Saturday, March 9, 2013

The surgeon who first said to wash our hands

In the eighteen hundreds, before surgeries, the instruments usually were not sterilized, the physicians did not wash their hands, and masks were not worn. Dr. Ignaz Semmelweis, a Hungarian doctor, set about to change all of that. In his writings he urged for a reform of the medical system, with cleanliness as a high priority. Because of such radical ideas, in 1865, Dr. Semmelweis was thrown into an insane asylum, where he died fourteen days later, killed by the guards.

Now the medical establishment would, if not throw you into an asylum, at least take away your licenses and freedom to practice, if you did not wash your hands before surgery.
Reformations sometimes take a long time. We may be branded insane at first, we may be attacked. When the reformers went up against the Catholic Church they were burned at the stake. When men such as Samuel Rutherford dared to say the law was king rather than the king was law they were radical.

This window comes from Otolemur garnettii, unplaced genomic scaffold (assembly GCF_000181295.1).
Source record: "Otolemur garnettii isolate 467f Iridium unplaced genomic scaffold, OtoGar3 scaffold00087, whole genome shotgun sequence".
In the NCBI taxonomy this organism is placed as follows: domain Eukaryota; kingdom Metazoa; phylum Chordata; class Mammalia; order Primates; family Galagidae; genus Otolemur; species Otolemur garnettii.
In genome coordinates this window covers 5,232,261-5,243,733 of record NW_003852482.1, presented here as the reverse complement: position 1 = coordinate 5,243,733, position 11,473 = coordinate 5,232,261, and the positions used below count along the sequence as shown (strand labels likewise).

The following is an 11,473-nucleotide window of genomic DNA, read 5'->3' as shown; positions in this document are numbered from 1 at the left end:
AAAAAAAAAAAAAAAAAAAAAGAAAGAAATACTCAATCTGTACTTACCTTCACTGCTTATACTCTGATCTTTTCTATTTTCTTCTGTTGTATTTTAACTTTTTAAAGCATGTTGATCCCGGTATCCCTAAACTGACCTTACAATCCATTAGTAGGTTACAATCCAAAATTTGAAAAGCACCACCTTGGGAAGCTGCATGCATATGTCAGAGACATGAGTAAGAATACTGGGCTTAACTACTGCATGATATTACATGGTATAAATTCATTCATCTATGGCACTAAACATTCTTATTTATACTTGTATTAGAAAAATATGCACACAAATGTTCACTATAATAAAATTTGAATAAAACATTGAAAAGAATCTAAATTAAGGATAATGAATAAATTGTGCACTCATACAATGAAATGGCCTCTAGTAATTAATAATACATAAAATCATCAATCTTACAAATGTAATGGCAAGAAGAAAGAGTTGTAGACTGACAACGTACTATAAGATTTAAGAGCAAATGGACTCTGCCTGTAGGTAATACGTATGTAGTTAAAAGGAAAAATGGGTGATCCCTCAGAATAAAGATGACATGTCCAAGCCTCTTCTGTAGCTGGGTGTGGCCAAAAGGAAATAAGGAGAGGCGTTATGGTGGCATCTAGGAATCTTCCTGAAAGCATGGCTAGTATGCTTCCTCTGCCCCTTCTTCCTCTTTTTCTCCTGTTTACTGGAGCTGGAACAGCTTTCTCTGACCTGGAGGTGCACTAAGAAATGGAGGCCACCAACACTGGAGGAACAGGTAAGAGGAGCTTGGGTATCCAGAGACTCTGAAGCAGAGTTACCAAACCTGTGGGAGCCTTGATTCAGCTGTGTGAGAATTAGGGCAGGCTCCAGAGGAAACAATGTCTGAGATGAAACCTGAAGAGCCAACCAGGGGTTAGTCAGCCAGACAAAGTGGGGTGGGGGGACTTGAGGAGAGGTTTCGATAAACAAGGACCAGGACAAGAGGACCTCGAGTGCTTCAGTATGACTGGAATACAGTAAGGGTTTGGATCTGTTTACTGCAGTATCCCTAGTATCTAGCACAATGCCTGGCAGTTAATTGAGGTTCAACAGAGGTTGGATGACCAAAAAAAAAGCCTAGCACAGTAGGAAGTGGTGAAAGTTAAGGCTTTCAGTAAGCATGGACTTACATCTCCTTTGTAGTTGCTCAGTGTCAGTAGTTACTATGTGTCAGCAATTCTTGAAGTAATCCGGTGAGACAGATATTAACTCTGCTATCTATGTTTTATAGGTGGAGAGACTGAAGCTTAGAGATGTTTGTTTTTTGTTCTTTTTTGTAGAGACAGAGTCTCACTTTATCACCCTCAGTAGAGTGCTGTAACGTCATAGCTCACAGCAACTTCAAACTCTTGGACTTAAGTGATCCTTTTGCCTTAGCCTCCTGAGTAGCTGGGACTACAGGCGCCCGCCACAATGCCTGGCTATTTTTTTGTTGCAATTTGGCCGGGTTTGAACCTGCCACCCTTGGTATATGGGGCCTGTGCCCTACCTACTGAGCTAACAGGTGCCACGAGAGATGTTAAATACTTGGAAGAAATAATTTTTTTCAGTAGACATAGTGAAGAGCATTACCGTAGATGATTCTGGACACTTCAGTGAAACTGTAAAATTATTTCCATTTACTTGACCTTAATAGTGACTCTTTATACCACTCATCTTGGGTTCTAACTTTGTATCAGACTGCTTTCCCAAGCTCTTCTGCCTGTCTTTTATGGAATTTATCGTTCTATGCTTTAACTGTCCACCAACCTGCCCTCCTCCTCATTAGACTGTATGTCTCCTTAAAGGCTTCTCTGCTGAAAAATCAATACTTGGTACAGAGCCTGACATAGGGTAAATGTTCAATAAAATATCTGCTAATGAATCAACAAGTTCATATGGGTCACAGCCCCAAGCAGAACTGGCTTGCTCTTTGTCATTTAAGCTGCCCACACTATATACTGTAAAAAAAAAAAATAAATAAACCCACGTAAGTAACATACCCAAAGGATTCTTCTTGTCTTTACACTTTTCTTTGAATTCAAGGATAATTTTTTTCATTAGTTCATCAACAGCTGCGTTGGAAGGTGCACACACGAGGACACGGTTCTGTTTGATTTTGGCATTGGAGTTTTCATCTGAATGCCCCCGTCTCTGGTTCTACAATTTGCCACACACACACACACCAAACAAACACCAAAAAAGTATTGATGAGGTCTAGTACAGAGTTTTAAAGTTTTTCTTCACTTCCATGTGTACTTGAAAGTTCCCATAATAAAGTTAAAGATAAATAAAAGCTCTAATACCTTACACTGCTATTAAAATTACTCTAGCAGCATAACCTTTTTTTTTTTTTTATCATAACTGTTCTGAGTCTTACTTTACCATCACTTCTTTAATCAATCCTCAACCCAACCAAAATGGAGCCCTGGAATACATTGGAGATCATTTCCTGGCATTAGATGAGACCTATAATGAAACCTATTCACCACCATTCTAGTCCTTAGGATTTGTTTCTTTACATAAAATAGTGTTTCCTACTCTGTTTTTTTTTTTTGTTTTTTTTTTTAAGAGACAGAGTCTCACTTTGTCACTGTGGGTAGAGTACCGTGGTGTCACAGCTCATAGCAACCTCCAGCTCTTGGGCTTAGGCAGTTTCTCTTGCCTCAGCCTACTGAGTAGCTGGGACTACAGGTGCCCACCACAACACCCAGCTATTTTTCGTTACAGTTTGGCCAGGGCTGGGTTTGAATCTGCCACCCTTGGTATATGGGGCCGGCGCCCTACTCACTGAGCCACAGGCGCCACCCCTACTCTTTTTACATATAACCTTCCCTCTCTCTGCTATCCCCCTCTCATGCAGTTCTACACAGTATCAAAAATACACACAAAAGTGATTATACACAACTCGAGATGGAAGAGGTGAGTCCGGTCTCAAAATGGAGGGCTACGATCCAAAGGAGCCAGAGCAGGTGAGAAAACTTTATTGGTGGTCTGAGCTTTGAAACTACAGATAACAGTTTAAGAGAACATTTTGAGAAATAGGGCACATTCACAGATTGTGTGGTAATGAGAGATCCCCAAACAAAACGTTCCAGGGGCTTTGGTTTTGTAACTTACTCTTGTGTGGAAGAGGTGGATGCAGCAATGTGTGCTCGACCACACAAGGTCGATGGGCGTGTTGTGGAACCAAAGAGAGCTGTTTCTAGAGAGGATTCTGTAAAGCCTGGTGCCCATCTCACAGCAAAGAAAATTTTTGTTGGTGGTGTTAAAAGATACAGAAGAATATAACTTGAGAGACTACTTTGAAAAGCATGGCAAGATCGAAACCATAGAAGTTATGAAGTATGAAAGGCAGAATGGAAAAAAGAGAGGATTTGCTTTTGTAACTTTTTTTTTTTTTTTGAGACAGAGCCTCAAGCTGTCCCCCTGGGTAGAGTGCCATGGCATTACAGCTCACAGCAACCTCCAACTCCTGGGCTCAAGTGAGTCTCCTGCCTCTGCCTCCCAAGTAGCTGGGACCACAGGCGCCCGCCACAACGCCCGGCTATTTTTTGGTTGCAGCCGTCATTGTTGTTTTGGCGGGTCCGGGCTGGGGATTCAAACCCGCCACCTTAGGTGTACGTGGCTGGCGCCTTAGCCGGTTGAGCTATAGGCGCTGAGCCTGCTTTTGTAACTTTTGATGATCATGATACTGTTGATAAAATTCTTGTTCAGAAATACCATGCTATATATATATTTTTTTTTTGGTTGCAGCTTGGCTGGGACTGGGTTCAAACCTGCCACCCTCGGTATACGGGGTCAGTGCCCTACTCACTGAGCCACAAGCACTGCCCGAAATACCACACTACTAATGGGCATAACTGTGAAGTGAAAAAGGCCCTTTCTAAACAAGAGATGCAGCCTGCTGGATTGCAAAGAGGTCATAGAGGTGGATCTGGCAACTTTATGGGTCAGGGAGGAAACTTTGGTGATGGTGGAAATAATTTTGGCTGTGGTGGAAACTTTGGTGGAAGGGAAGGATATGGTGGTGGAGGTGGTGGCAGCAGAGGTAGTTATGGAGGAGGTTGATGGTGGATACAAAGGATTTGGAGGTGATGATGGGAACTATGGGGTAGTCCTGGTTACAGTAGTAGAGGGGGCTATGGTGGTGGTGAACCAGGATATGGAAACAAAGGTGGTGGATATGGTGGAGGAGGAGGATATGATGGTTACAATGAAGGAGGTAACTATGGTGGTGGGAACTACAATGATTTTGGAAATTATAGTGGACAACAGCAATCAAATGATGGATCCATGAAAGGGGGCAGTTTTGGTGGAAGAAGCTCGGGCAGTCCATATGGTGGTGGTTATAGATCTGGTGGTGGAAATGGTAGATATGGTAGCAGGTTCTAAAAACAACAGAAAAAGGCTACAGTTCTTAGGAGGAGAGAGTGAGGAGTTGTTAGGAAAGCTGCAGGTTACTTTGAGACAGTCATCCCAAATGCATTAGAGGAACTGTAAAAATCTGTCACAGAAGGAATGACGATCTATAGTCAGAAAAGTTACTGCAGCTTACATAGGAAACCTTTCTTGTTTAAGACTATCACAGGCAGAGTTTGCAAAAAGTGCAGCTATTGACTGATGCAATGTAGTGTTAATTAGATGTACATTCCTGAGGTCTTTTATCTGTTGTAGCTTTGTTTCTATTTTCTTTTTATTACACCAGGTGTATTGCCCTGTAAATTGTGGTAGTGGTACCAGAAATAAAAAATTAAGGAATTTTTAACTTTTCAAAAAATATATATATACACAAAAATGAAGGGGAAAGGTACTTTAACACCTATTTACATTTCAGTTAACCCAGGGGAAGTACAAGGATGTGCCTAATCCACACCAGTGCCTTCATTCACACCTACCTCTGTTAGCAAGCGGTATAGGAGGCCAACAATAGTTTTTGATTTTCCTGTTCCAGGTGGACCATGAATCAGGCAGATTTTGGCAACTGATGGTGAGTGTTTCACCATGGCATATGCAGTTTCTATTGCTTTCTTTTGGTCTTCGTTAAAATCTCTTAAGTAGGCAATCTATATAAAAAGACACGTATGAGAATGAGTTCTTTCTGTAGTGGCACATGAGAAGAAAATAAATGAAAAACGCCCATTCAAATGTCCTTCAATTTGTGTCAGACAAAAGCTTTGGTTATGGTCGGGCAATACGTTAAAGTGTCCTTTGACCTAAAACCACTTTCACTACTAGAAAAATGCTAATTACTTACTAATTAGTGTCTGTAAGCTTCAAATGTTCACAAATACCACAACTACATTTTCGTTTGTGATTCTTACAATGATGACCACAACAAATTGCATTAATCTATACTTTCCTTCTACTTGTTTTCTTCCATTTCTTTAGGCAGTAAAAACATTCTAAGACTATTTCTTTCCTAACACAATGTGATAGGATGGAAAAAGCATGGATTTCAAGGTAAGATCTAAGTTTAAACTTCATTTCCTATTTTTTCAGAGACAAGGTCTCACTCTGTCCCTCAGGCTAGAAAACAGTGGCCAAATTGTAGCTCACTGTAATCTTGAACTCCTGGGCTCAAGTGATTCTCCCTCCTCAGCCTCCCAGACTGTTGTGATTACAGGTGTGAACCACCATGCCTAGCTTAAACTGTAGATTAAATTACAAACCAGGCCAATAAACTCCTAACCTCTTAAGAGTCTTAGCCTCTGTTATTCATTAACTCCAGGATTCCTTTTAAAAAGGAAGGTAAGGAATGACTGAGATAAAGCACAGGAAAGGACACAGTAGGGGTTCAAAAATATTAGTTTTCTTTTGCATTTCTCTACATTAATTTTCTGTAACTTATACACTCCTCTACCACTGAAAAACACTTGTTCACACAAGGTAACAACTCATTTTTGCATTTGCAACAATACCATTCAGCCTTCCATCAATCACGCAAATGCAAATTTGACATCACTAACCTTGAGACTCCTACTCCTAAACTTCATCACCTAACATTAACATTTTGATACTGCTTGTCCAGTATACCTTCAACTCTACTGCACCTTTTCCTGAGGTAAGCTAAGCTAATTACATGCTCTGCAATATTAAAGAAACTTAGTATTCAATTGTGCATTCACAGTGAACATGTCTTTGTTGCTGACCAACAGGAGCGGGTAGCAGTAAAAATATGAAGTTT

The reason many reformations take so long is because people may be willing to challenge the system a little bit, but not bring it all down at once. Many would have agreed with Luther, perhaps even Pope Leo, that the church had some problems that needed to be remedied. Yet to say the entire system must be toppled was too radical. Instead of being willing to die, or instead being willing to look for the truth rather than what was accepted, they said that was going too far.
Today people say we are going too far, we are taking the Scriptures too literally, making the law of God of too much importance. There is none that understandeth. (Romans 3:11 a) Radicals are usually labeled at first as insane, (Galileo was for saying the earth revolves around the sun). May I remind you of something? Christianity is radical.

Through His Strength We Will Conquer,
Andrew C. Abbott

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